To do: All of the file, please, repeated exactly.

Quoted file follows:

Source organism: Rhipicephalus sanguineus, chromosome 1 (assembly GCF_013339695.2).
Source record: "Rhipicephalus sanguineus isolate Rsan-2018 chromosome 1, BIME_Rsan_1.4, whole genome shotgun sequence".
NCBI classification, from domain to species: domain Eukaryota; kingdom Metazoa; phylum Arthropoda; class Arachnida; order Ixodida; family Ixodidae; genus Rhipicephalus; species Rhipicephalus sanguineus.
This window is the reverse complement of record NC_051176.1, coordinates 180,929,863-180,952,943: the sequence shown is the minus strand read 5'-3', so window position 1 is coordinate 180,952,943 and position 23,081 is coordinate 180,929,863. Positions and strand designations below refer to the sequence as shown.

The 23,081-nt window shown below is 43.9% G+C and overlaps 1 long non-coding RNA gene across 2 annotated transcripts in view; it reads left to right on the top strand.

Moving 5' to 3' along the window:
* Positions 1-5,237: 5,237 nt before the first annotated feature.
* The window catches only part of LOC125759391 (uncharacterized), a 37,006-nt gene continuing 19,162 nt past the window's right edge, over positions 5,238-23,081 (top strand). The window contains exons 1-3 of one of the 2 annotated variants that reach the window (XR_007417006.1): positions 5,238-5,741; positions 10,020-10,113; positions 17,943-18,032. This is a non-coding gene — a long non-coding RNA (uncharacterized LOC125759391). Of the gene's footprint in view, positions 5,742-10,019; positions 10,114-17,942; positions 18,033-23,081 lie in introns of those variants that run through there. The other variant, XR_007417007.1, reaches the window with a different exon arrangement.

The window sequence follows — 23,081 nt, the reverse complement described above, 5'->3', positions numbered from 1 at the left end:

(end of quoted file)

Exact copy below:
Source organism: Rhipicephalus sanguineus, chromosome 1 (assembly GCF_013339695.2).
Source record: "Rhipicephalus sanguineus isolate Rsan-2018 chromosome 1, BIME_Rsan_1.4, whole genome shotgun sequence".
NCBI classification, from domain to species: domain Eukaryota; kingdom Metazoa; phylum Arthropoda; class Arachnida; order Ixodida; family Ixodidae; genus Rhipicephalus; species Rhipicephalus sanguineus.
This window is the reverse complement of record NC_051176.1, coordinates 180,929,863-180,952,943: the sequence shown is the minus strand read 5'-3', so window position 1 is coordinate 180,952,943 and position 23,081 is coordinate 180,929,863. Positions and strand designations below refer to the sequence as shown.

The 23,081-nt window shown below is 43.9% G+C and overlaps 1 long non-coding RNA gene across 2 annotated transcripts in view; it reads left to right on the top strand.

Moving 5' to 3' along the window:
* Positions 1-5,237: 5,237 nt before the first annotated feature.
* The window catches only part of LOC125759391 (uncharacterized), a 37,006-nt gene continuing 19,162 nt past the window's right edge, over positions 5,238-23,081 (top strand). The window contains exons 1-3 of one of the 2 annotated variants that reach the window (XR_007417006.1): positions 5,238-5,741; positions 10,020-10,113; positions 17,943-18,032. This is a non-coding gene — a long non-coding RNA (uncharacterized LOC125759391). Of the gene's footprint in view, positions 5,742-10,019; positions 10,114-17,942; positions 18,033-23,081 lie in introns of those variants that run through there. The other variant, XR_007417007.1, reaches the window with a different exon arrangement.

The window sequence follows — 23,081 nt, the reverse complement described above, 5'->3', positions numbered from 1 at the left end: